Anyone else ascertaining women’s income contributions (or earnings) may hardly be able to account for this nor know the time-endowment classification between ‘family-enterprise unpaid work’ and other ‘domestic chores-also seen as part of unpaid work’. Also, from a statistical point, this remains difficult to measure this from a macro level, considering the diverse nature of a woman’s work contract within (or outside) the household.
What this means is that we have a very limited idea on the extent to which women—across age groups—in India can exercise any form of independent agency (or choice) towards their work preferences or how much time-endowment do they require to achieve these preferences (even if they are revealed).
In terms of sectoral compositions as growth drivers, sectors like manufacturing, construction and agriculture are still widely considered in the realm of ‘brawn-based production’ limited to a masculinised comparative advantage. The chart below highlights how areas of job-creating sectors saw a widening of female-male labour force participation in years after the 1990s reforms, as a result, women (across working age groups) have been left behind even if the aggregate growth numbers have improved.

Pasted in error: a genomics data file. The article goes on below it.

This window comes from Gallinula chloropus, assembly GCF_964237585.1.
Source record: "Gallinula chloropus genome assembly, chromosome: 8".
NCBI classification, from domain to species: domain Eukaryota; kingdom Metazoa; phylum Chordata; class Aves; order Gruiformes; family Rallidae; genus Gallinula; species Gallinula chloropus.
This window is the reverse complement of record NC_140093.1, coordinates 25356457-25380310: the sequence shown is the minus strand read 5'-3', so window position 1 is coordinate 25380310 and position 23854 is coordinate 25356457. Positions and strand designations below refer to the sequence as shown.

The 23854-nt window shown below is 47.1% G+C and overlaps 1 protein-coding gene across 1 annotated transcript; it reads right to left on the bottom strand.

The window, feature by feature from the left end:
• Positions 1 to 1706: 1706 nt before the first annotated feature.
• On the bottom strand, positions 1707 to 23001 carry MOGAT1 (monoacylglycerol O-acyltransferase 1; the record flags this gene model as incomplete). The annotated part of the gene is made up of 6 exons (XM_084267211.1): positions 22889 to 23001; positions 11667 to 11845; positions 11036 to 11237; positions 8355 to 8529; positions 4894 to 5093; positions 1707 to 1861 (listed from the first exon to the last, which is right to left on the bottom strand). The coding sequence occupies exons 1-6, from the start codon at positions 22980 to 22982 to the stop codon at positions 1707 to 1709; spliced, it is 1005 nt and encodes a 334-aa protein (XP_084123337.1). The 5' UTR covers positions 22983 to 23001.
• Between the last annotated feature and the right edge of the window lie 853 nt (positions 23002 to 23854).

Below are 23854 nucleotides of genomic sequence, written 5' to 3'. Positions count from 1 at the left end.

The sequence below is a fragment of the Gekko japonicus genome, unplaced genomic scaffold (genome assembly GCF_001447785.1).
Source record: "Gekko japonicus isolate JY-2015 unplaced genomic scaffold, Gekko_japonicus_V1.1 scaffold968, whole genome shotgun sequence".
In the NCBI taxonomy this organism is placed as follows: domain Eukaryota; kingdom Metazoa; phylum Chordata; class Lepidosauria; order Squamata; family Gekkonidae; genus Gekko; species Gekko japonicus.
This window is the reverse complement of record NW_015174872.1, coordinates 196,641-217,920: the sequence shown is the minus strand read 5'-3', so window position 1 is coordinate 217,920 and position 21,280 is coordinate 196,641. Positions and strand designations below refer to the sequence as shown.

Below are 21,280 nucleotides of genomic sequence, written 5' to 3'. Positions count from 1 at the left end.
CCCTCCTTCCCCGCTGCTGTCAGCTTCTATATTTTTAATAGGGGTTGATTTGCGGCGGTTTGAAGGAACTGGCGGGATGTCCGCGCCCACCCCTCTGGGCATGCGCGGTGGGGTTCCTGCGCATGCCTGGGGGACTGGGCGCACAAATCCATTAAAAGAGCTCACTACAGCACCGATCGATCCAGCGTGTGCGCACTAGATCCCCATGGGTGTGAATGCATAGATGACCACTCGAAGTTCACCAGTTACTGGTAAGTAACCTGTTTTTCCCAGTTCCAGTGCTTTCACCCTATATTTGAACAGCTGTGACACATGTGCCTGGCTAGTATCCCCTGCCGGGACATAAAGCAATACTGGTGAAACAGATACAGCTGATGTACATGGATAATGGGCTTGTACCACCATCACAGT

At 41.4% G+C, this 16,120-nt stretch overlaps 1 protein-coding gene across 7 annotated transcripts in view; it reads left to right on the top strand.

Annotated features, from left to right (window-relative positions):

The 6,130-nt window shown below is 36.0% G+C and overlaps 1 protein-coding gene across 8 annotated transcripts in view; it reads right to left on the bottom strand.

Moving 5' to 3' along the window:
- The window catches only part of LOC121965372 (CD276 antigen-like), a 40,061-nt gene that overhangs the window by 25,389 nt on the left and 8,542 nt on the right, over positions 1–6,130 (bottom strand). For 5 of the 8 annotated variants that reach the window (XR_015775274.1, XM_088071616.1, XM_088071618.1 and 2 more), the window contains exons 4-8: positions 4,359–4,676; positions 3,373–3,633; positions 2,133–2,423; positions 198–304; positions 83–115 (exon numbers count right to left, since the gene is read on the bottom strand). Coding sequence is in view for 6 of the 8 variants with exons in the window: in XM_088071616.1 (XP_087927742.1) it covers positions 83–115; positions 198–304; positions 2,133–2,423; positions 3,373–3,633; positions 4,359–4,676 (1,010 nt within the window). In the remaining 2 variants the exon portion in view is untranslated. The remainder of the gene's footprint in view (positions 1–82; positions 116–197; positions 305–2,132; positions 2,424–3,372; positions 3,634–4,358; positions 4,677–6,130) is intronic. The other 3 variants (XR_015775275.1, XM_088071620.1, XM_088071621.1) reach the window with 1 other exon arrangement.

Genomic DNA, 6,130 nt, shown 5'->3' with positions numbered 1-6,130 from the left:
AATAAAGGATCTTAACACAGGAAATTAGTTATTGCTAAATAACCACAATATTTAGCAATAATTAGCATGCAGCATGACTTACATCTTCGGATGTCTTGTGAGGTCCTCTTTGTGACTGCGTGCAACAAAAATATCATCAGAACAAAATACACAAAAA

Source: Author’s Calculations
Even though education levels of women vis-à-vis men have considerably increased in primary, secondary, and tertiary segments, still, men have substantially more alternative employment opportunities as compared to women. As Desai (2019) states, “A Man with Class 10th education can be a postal carrier, a truck-driver or a mechanic; these opportunities (on the other hand) are not available to women.”